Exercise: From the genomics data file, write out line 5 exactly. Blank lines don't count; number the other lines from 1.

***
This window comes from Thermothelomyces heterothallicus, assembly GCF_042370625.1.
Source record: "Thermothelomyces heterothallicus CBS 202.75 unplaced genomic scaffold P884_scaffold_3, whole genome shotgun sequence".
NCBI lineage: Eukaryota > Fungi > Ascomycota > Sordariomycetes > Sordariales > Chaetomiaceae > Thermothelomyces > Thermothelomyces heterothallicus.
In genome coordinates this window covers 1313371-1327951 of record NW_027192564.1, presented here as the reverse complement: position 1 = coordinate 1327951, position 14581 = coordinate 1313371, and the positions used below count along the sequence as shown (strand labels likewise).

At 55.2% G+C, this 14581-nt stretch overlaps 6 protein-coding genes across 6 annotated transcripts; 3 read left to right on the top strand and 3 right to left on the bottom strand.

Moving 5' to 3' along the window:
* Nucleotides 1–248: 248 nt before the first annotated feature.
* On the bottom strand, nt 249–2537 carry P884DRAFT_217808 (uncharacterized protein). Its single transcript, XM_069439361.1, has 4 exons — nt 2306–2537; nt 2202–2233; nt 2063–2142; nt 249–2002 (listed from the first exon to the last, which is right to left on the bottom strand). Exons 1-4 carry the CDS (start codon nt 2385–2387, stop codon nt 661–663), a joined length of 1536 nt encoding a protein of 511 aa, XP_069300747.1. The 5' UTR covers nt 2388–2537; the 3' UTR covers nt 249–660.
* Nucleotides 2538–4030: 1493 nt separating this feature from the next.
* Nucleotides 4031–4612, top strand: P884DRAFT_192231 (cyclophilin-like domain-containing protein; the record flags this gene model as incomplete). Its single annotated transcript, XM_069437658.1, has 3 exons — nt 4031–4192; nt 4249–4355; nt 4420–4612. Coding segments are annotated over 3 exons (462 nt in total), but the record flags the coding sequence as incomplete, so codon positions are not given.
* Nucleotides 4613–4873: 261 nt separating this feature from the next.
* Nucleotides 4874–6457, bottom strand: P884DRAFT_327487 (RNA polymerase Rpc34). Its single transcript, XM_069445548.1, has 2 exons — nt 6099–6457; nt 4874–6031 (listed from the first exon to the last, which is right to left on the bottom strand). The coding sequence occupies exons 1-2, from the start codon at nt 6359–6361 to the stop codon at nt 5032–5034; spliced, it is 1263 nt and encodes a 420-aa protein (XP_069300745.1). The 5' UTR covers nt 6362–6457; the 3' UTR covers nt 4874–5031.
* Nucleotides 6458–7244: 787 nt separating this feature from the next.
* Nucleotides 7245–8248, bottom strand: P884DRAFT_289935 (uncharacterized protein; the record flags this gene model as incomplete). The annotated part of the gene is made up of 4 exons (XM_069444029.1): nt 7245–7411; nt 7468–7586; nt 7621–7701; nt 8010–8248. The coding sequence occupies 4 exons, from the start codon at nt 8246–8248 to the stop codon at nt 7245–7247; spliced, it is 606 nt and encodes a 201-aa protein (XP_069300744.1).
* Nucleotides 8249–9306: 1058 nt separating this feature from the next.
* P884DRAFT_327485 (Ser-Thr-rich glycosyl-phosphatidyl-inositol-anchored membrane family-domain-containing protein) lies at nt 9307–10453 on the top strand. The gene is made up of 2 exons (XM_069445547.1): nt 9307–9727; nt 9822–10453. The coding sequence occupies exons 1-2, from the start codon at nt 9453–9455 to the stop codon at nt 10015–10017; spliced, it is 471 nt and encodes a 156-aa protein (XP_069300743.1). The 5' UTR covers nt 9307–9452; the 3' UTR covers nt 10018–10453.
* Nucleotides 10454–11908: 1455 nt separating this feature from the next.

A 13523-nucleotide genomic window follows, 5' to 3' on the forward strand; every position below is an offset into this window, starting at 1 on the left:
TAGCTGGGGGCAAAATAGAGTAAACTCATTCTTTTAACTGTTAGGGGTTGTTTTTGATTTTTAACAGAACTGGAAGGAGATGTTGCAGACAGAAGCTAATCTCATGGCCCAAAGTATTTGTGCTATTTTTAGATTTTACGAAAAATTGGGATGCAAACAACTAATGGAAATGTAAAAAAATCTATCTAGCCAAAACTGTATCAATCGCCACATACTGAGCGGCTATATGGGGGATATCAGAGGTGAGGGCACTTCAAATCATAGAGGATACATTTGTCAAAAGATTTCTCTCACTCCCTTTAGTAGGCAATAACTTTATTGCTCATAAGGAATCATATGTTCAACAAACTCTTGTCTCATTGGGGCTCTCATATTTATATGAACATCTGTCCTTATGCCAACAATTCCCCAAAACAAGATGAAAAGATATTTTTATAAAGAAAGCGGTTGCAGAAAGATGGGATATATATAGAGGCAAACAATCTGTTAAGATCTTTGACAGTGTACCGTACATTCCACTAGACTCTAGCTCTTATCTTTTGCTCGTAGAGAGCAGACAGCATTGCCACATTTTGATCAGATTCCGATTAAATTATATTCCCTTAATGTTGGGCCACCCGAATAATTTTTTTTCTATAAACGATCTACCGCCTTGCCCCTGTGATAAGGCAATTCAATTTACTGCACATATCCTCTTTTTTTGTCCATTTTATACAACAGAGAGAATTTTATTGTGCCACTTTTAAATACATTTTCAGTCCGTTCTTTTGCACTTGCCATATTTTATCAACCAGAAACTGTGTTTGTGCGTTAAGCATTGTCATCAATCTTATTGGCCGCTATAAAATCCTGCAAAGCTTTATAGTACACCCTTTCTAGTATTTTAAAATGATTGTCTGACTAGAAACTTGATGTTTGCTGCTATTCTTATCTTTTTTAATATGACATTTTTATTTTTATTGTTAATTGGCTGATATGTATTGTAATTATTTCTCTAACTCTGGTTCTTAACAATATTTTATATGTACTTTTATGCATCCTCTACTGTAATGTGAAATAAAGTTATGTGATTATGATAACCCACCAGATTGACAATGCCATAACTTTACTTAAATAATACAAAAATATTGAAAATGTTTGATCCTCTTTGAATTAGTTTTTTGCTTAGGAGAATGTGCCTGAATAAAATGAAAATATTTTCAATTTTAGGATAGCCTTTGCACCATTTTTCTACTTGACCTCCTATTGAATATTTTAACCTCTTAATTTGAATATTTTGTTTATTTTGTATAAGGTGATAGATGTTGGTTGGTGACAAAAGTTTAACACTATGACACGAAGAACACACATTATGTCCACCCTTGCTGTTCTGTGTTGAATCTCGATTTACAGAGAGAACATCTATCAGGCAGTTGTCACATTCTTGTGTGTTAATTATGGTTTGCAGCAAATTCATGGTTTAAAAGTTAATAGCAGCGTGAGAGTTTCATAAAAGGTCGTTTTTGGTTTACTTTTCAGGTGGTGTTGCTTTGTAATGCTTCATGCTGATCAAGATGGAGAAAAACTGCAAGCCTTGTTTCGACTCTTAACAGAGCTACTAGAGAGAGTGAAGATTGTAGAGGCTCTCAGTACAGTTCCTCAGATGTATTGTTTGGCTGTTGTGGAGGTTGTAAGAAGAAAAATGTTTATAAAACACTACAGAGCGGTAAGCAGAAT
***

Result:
At 55.2% G+C, this 14581-nt stretch overlaps 6 protein-coding genes across 6 annotated transcripts; 3 read left to right on the top strand and 3 right to left on the bottom strand.